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New Funding Reports Try to Sound the Alarms, But Simply Don’t Add Up

Are you interested in new K-12 “research” that creates new ways to measure funding, obsesses over inputs, rests on logical leaps, AND challenges its own claims? Well, then I have a couple reports for you!

The headlines create such drama:

Sure, the United States stands at or near the top of the world’s rankings in per-pupil spending, yet its students finish well below that on measures of math and science achievement. But somehow a disaster is looming, if we don’t spend more money. Or is it that money isn’t being spent equitably? Or both?

Let’s start with the Education Law Center’s “Is School Funding Fair? A National Report Card.” As its title suggests, the report purports to focus on the issue of whether states provide “fair funding” based on student poverty.

Two of their four primary measures at least try to answer that question: A weighted measure of state funding based on student populations and regional economies called Funding Levels, and an attempt to show whether school districts with more poor students get more money through Funding Distribution. After that, the Education Law Center loses me by trying to measure Effort (spending as a share of Gross Domestic Product) and Coverage (the share and relative income of students being served by public vs. private schools — I’ve got an answer for that: School Choice!).

The authors grab on to a core of truth: funding reductions widely faced during the Great Recession. But they ignore federal funds used to help offset losses, ignore longer-term funding trends, or even get close to the most basic issue, which is: How much do schools and districts really need to serve students well?

That brings us to the other report, by the Education Law Center and Leadership Conference Education Fund called “Cheating Our Future: How Decades of Disinvestment by States Jeopardizes Equal Educational Opportunity.” It leads us to the conclusion: “State governments have failed to adequately and equitably resource schools.”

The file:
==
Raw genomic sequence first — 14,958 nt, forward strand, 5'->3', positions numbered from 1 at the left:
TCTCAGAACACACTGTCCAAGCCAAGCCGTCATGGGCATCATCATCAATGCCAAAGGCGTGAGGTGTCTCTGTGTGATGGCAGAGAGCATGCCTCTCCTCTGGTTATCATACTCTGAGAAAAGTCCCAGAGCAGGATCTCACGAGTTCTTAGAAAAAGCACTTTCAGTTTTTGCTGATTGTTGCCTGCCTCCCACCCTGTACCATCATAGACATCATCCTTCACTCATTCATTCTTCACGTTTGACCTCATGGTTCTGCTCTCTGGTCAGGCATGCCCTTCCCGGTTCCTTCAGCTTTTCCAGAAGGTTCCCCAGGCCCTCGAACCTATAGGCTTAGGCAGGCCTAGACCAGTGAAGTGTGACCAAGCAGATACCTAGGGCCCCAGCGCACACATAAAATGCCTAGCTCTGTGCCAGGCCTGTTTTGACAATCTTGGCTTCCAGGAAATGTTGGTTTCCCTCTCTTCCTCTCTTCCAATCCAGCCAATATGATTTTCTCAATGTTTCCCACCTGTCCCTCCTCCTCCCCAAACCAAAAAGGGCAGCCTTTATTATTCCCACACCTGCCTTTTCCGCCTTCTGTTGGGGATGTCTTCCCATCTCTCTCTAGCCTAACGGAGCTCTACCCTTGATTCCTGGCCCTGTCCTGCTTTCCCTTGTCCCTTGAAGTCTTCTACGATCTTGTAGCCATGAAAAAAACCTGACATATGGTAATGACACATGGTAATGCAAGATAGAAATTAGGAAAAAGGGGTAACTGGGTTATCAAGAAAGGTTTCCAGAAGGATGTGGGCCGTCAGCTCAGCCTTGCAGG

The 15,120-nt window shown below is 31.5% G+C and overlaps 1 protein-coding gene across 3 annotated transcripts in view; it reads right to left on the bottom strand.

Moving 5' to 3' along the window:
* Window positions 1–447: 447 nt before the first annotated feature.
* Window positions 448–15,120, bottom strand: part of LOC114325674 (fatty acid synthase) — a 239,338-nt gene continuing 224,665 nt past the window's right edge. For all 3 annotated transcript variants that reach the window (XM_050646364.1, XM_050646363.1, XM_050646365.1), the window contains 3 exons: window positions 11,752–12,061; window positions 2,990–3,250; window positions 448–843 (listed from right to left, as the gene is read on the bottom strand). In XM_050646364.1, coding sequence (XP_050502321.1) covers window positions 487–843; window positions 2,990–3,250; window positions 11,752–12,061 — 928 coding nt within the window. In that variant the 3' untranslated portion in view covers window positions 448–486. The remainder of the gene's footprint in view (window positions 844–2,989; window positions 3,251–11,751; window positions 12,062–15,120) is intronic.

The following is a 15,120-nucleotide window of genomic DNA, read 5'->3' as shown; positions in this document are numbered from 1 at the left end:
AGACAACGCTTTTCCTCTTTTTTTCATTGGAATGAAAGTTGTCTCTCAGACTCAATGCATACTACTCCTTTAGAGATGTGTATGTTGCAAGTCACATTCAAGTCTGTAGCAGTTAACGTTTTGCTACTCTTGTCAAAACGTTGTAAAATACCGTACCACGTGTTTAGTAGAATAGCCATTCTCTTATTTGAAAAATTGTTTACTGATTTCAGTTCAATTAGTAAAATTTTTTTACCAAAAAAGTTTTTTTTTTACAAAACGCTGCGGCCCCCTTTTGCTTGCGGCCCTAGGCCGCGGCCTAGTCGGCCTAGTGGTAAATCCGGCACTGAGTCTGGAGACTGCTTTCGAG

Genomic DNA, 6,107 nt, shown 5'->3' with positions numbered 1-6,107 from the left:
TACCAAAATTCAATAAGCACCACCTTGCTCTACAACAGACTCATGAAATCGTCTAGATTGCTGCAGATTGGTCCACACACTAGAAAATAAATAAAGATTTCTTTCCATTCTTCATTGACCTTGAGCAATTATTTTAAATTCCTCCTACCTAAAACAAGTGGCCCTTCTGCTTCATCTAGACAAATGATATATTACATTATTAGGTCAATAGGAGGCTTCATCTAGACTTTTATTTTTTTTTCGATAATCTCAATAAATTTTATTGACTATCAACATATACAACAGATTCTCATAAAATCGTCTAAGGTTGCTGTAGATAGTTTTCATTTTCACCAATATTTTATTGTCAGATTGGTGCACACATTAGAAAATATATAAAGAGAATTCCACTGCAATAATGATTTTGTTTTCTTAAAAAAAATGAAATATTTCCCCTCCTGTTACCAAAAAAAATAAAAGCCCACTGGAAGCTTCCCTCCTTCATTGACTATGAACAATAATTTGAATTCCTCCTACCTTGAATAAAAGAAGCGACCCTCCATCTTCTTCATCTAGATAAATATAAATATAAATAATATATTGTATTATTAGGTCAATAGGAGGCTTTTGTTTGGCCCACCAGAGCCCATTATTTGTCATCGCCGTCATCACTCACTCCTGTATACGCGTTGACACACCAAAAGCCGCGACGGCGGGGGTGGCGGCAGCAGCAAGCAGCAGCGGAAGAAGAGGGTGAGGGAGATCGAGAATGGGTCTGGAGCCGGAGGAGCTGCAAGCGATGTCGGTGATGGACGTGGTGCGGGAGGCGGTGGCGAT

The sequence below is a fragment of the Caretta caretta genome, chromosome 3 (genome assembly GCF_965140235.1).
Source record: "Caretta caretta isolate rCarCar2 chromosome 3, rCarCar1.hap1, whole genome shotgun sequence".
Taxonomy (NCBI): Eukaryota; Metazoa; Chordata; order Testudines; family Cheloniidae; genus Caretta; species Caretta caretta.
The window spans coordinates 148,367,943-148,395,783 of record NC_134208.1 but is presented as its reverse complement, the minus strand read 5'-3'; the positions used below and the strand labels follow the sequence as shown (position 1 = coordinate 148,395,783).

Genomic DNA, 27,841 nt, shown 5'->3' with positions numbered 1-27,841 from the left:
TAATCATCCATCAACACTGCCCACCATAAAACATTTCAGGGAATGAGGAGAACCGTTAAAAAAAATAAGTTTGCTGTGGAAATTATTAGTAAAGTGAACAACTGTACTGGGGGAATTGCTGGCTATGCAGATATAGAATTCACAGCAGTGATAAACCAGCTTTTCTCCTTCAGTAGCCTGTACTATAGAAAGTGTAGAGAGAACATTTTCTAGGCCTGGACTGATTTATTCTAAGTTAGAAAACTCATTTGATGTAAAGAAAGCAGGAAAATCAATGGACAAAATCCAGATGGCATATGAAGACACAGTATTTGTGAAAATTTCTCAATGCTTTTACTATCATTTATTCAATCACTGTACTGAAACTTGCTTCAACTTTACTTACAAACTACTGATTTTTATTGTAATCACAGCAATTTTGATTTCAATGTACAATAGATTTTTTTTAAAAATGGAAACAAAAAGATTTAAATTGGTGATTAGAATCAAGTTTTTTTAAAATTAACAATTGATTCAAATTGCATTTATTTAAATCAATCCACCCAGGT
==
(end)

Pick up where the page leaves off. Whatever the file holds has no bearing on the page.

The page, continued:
In a magical utopia land, with forests of money trees providing every dollar desired, giving endless funds to K-12 would be a wonderful policy. But we have to look at real trends and trade-offs, something at which this report falls short. A few other issues arise — these just have to do with the report’s portrayal of Colorado:

  • The foreword, citing the 2013 Lobato ruling, notes: “In Colorado, rural school districts lost a court challenge over school funding, but nearly everyone in the state knows that the playing field isn’t equal.” A later section dealing with the “aftermath” of the “devastating court loss” begins: “Colorado’s school funding system provides equity. The problem: Schools almost everywhere in the state are grossly underfunded….” Which assertion am I supposed to believe?
  • Without citing any instances of actual school district bankruptcy cases, the report tells us: “In Colorado, state-imposed local tax caps have been maxed out for years and bankrupt rural districts have no avenue to find new resources.” In fairness, these districts are elsewhere referred to as “near-bankrupt.”
  • The affluent Boulder Valley School District (less than 20% free and reduced lunch students) received nearly $12,000 per student in 2012-13, before approving a $576 million bond deal in 2014. Yet these salient facts are overlooked, as the report highlights the district as an example of experiencing “funding woes.” The school board president is quoted saying “Even though we’re in the best situation in the state, we still don’t have enough money to do the things we want to do.” My family wants to take me to Disney World Resort twice a year on our own private Lear Jet, but unfortunately that’s not happening either.

Taken together, these reports tell us that at the same time we need to close the funding gap for high-poverty school districts, we also need to spend more money overall. But the Education Law Center doesn’t confront the contradictions their own measurements show. One report starkly observes that Mississippi is “failing to provide even the required baseline of funding,” while the other report gives Mississippi a B grade for “Effort,” one of the highest ratings it has to offer.

Maybe though, just maybe, it’s not about crafting realistic solutions. In the end, you never really have to address how the extra dollars will improve outcomes for students. But if you create enough categories, you create enough states ranked 48th, 49th, or 50th. And you can go back to voters courts with compelling arguments to commit more resources. Meanwhile, after getting judges everywhere to rule more money is spent, you can come back later and find the same old (or new) states to rank 48th, 49th, and 50th.

What a gig.